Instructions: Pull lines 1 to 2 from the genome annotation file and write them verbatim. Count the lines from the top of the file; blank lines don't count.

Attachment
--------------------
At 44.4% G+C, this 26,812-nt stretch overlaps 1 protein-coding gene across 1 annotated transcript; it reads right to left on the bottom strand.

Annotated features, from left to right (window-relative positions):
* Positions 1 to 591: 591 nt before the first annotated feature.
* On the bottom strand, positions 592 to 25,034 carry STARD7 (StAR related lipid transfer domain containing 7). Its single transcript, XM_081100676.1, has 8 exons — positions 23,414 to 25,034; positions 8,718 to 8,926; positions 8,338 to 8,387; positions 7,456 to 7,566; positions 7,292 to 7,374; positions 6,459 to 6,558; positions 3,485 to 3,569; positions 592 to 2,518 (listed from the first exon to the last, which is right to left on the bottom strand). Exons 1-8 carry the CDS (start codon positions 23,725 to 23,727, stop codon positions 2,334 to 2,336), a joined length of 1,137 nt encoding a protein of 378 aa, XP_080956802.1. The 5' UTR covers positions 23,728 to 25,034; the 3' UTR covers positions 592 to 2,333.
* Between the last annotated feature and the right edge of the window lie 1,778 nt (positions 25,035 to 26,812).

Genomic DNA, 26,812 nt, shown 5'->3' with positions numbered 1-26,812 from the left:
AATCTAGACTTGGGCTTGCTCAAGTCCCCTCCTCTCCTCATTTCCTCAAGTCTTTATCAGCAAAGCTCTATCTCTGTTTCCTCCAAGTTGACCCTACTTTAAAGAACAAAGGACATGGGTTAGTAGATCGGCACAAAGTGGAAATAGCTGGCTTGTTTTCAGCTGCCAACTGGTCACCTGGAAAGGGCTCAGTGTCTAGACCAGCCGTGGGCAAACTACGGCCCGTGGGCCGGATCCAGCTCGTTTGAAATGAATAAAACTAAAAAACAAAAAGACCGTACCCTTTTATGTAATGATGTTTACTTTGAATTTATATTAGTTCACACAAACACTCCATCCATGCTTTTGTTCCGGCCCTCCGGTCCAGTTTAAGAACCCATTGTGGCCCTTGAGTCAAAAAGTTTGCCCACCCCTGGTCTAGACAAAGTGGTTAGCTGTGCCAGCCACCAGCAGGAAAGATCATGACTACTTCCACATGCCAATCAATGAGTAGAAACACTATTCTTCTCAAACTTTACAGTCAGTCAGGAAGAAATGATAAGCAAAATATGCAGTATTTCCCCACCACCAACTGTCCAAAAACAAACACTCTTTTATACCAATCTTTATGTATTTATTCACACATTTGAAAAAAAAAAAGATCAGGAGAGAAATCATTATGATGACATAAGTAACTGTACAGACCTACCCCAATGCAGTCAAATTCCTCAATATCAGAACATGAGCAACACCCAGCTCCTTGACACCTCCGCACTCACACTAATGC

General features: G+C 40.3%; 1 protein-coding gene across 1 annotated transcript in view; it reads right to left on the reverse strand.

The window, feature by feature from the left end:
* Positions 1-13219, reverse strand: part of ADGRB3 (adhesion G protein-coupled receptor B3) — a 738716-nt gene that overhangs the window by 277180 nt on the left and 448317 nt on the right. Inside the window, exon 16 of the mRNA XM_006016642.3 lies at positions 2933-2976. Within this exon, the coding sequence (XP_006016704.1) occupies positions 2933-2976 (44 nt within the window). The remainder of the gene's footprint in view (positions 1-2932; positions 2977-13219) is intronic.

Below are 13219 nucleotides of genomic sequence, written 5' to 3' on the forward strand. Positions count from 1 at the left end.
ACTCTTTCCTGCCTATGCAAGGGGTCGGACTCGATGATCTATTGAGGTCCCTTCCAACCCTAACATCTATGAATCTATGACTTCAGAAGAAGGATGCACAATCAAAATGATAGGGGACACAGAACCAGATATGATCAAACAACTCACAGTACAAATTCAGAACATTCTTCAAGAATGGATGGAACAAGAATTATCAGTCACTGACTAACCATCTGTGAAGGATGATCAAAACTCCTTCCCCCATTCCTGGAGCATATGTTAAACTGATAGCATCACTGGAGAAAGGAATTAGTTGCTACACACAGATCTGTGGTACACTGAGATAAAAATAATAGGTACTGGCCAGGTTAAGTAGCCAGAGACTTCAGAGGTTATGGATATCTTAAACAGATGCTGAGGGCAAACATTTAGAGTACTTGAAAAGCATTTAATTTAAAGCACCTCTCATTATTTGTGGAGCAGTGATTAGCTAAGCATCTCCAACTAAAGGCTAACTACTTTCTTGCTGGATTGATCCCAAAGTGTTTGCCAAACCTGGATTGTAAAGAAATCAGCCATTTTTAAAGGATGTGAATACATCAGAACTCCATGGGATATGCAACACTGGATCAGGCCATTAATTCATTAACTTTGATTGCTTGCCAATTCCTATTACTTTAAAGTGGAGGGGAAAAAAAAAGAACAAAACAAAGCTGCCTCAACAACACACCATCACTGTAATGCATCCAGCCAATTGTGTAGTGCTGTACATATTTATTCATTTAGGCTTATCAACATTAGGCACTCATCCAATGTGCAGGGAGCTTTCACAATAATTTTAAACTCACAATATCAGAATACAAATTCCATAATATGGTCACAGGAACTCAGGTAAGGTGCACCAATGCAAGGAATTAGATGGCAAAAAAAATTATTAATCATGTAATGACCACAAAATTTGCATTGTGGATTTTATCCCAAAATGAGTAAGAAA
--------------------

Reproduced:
At 44.4% G+C, this 26,812-nt stretch overlaps 1 protein-coding gene across 1 annotated transcript; it reads right to left on the bottom strand.

Annotated features, from left to right (window-relative positions):